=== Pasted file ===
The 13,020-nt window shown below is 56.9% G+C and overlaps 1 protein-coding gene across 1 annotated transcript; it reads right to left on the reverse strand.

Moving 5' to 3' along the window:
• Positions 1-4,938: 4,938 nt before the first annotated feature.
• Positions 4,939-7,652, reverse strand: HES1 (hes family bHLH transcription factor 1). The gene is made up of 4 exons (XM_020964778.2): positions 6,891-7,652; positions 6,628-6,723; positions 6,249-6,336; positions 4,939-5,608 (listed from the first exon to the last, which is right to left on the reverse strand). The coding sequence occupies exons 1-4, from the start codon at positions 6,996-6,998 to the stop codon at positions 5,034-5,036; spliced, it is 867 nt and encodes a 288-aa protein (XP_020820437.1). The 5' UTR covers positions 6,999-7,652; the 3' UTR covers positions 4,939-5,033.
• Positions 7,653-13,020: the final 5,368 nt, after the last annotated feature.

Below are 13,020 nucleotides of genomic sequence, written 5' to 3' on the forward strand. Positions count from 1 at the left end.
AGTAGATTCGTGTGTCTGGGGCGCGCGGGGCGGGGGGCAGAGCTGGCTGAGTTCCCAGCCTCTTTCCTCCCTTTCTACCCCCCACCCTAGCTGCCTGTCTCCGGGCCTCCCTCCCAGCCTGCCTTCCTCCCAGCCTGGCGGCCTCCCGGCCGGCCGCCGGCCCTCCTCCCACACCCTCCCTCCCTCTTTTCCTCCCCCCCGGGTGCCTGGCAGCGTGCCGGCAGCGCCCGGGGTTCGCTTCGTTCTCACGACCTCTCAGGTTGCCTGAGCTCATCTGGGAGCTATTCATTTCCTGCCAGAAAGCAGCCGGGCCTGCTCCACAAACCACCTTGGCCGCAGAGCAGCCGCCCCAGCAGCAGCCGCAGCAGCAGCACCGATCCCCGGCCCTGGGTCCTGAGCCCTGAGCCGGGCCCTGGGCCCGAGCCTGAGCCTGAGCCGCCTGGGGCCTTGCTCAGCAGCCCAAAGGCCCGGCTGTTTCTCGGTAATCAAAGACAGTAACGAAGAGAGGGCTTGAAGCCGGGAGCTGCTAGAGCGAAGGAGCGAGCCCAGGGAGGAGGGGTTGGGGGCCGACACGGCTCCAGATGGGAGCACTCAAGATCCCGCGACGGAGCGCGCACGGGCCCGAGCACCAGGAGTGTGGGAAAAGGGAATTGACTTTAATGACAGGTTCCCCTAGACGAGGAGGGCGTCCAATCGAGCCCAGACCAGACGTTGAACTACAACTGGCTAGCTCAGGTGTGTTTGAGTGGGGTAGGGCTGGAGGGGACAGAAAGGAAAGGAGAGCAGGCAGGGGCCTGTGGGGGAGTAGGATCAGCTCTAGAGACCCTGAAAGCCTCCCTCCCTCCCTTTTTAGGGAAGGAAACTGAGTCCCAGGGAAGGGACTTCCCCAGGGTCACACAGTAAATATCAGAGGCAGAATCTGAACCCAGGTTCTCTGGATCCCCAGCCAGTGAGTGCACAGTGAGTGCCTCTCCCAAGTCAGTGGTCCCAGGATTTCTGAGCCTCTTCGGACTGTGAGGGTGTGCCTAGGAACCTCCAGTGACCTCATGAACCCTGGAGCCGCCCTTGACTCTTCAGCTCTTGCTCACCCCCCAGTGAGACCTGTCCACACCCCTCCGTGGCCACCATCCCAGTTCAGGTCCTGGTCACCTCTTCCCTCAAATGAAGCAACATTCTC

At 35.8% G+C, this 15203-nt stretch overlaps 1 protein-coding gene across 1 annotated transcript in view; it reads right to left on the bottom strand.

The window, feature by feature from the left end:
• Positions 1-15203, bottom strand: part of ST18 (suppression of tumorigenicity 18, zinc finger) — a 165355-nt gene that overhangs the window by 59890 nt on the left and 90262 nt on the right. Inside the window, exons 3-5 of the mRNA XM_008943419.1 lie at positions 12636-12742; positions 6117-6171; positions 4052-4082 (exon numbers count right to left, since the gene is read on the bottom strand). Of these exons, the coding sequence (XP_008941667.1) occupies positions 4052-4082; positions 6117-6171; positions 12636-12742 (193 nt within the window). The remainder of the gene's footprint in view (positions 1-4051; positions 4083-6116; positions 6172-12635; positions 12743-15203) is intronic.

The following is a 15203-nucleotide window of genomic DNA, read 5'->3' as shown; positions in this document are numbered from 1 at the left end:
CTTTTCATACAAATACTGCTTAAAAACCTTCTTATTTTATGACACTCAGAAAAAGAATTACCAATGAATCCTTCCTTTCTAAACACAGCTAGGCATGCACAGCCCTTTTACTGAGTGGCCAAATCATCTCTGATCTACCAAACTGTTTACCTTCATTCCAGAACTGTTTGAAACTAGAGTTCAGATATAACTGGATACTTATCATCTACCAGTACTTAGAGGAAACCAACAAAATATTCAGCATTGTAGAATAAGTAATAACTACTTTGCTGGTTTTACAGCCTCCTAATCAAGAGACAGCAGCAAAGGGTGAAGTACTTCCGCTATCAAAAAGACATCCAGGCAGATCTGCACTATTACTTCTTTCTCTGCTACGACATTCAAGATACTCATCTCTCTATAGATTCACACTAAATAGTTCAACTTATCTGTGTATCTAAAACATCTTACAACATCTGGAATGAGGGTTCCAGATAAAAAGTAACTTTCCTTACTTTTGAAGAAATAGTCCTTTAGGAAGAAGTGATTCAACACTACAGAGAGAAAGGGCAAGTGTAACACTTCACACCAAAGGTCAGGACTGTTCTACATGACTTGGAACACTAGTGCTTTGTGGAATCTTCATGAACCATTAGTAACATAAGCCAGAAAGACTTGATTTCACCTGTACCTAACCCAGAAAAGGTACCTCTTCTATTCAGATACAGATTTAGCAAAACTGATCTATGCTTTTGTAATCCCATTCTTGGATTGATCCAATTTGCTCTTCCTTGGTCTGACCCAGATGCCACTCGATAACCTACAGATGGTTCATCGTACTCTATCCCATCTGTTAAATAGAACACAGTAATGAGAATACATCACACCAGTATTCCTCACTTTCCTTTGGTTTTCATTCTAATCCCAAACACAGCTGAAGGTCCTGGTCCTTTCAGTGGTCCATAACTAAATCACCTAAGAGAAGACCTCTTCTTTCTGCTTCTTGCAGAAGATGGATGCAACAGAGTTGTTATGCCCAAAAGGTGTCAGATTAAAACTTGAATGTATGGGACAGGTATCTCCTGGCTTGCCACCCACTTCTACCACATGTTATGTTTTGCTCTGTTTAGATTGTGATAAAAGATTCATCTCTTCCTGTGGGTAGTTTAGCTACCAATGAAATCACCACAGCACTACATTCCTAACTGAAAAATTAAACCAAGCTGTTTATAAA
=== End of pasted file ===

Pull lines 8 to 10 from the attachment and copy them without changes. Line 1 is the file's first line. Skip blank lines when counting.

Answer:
At 35.8% G+C, this 15203-nt stretch overlaps 1 protein-coding gene across 1 annotated transcript in view; it reads right to left on the bottom strand.

The window, feature by feature from the left end:
• Positions 1-15203, bottom strand: part of ST18 (suppression of tumorigenicity 18, zinc finger) — a 165355-nt gene that overhangs the window by 59890 nt on the left and 90262 nt on the right. Inside the window, exons 3-5 of the mRNA XM_008943419.1 lie at positions 12636-12742; positions 6117-6171; positions 4052-4082 (exon numbers count right to left, since the gene is read on the bottom strand). Of these exons, the coding sequence (XP_008941667.1) occupies positions 4052-4082; positions 6117-6171; positions 12636-12742 (193 nt within the window). The remainder of the gene's footprint in view (positions 1-4051; positions 4083-6116; positions 6172-12635; positions 12743-15203) is intronic.